What we need to get started is the following:
- Completion of this Portal order from: http://rightdrive.ca/portal_orders
- A copy of your Drivers License
- A $1500 vehicle deposit, paid by any method
Once active, you will receive emails with available units every 24-48 hours as they become available. You will be able to request inspections, additional details, etc. on every unit you see. Our staff is on hand to complete mechanical inspections, capture more footage, anything you require until you’ve found the unit that matches your search criteria best.
Upon purchase, your vehicle is insured and loaded onto the next container out. Upon arrival to our facilities in Toronto, the vehicle is prepared for delivery to you and receives a full tune up and final preparation. All advertised pricing includes all shipping fees, customs fees and titling of the vehicle in your name. The vehicle will be delivered to your doorstep.
[bd] Thanks for the awesome response! Exactly what I was after. It’s a little confusing when the NHTSA site says all vehicles newer than 25 years have to come in through registered importer, but then doesn’t say much else beyond dozens of year-old pdfs with links to sad websites owned by people who clearly don’t care.
I should have contacted you guys in the first place. Sorry about that.
By “facelift” I mean the Delica with the projector headlights. I think my dream would be a Chamonix with the Crystal roof, but we’ll see. Turbo diesel, 4wd, and I’m on the fence between automatic or manual. (Guys on Delica.ca say the 5mt had a weak 5th and fuel economy or longevity concerns are moot.)
I’m not entirely averse to an 89, as I currently daily drive an 89 Pajero, but I’m also not ready to pull the trigger either! Have to get a few things lined up this year.
Any chance you’d be up to answer a few additional questions for an article in Gearbox Magazine while we’re at it? I’d like to share this journey with our audience. Lots of misinformation out there on the forums. Thanks again for the excellent, inspiring response, sir. I look forward to shaking your hand and pointing my Delica toward Ohio for a weekend with friends on the way home to Phoenix one of these days!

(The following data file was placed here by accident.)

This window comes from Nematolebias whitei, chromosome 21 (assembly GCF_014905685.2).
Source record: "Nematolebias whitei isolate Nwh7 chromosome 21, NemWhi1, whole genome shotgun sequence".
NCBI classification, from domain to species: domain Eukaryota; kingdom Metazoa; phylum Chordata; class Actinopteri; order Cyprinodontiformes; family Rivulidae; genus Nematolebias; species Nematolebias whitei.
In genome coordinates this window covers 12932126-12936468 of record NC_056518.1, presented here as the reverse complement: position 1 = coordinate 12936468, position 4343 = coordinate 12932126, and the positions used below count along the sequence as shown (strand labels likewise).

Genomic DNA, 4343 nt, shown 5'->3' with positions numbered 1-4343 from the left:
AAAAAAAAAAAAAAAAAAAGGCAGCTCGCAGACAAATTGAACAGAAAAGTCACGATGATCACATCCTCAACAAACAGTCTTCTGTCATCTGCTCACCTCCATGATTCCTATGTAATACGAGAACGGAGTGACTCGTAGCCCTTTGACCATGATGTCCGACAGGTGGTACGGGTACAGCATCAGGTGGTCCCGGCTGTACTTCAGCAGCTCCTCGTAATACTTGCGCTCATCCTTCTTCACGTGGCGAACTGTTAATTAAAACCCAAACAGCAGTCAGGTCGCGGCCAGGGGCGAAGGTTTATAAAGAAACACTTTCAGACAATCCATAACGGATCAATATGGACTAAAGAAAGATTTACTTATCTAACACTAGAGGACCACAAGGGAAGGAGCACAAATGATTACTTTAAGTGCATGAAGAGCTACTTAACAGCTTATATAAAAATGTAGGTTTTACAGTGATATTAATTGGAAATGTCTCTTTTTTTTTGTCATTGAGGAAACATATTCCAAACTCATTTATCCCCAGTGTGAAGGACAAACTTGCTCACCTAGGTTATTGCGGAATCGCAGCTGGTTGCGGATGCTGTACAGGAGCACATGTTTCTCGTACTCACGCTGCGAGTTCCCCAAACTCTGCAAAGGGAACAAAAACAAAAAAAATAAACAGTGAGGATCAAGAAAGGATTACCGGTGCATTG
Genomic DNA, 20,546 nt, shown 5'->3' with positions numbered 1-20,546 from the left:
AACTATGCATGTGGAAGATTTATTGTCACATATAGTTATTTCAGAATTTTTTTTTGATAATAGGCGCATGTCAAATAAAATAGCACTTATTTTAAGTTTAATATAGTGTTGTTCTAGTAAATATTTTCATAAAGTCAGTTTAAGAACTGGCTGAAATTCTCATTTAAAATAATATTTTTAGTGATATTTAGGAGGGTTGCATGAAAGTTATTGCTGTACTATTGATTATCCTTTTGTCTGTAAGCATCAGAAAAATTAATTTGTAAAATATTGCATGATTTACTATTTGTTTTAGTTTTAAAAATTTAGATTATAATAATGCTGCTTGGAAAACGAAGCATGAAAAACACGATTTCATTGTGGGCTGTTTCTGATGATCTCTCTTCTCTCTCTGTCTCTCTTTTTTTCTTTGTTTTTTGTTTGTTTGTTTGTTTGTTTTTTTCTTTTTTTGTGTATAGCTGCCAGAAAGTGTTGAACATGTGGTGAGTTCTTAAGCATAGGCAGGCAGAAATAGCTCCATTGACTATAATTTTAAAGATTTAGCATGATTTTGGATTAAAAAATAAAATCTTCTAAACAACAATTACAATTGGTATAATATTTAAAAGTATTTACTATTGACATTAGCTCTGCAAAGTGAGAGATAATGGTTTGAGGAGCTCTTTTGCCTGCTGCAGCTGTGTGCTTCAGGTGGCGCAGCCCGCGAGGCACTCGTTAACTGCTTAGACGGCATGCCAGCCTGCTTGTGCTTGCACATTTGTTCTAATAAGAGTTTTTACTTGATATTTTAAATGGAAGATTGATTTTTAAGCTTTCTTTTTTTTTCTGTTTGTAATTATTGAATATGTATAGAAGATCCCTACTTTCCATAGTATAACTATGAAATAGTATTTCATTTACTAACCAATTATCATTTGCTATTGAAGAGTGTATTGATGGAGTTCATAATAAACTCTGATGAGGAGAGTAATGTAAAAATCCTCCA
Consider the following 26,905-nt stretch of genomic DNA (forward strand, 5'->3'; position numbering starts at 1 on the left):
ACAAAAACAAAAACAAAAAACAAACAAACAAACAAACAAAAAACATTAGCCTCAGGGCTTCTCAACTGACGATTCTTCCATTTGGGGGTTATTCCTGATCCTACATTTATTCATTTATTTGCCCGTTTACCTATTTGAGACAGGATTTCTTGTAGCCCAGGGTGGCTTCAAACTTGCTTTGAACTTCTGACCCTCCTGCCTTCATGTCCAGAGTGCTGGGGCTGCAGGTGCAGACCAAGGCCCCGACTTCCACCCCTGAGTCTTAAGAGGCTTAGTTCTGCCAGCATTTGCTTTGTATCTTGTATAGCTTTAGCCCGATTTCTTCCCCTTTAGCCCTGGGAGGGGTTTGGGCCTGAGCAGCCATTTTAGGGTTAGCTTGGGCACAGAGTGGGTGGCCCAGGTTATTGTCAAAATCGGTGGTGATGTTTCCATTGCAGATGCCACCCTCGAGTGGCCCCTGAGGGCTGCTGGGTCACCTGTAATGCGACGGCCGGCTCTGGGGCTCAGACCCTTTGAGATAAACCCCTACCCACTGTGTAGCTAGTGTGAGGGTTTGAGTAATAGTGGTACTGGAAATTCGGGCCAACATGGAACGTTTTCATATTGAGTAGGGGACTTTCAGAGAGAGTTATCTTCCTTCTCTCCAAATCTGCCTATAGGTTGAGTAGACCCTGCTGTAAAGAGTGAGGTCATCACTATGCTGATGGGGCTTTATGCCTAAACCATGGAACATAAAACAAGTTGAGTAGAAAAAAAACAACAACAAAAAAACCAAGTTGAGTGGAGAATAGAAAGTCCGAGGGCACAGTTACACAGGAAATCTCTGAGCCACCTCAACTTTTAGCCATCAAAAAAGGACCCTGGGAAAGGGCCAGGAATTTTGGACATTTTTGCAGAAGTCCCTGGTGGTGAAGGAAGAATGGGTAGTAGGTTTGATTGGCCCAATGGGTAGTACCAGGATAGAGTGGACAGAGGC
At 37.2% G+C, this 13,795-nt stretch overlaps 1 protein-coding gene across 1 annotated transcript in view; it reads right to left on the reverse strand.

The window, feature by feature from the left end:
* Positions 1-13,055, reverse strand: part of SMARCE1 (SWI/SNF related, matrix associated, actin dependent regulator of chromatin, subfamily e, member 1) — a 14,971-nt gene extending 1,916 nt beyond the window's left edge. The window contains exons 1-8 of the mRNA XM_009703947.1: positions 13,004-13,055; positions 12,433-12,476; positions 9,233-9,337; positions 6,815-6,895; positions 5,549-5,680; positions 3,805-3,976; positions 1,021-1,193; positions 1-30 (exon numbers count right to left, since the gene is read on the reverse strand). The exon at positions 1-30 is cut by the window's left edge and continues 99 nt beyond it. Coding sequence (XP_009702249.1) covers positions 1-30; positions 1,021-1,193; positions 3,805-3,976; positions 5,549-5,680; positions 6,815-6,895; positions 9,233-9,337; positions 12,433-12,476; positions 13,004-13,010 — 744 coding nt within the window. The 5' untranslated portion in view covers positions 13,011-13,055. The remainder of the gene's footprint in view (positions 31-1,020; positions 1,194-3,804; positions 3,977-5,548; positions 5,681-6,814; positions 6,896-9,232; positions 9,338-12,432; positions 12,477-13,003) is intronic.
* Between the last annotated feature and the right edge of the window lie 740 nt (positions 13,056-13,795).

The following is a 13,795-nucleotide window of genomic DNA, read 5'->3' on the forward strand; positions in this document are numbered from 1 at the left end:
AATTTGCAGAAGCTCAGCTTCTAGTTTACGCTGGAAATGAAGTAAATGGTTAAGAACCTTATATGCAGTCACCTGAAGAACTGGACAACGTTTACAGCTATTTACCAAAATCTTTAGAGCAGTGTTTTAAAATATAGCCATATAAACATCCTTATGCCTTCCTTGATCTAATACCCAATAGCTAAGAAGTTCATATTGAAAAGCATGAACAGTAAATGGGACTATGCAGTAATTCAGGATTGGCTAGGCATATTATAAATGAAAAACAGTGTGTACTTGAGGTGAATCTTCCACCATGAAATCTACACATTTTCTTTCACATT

[mk] Yup, it certainly is a bit confusing!
Hate to be a negative nelly (love Ned Flanders quotes…) but the Chamonix only came with a hard top roof. It was actually a “Winter Edition” Delica with bench seating up front, hard top high roof, dual batteries and a block heater. The Super Exceed may be the one you’d want as it came with the reversible captain’s chairs and the Crystal Lite roof.
Sure I’d love to answer any questions you’d have for the mag! Whenever you’re ready for the Delica we’ll be happy to help.
[bd] Thanks for educating me on the Chamonix. I’d heard it was a cold weather package, but real draw for me was the dual battery setup. Seems a good thing for extended periods in the bush. Not much need for a block heater in Phoenix, but being able to keep the whole family inside when sleeping is a big plus, as it seems most of the wildlife out here is venomous or otherwise creepy-crawly. You are correct. Super Exceed is the one for me.
You said you’ve been in business for 7+ years. Seeing as you’re President & GM, are you one of – if not THE – founding member of Right Drive?
[mk] Yes I most certainly am! I started RightDrive in 2007 in the basement of a dealership with one parking space out front. The first car we imported was a 1991 Toyota Celsior (which had heated and massaging rear seats!) and we sold it for a $200 profit. Not much, but the attention the vehicle garnished was incredible so I quit my job at an engineering firm and gave RightDrive a valiant effort. We have delivered thousands of pristine JDM vehicles since and have a team of 14 fantastic employees that bring dream cars to our customers on a daily basis.
[bd] Why and how did you get into this niche business?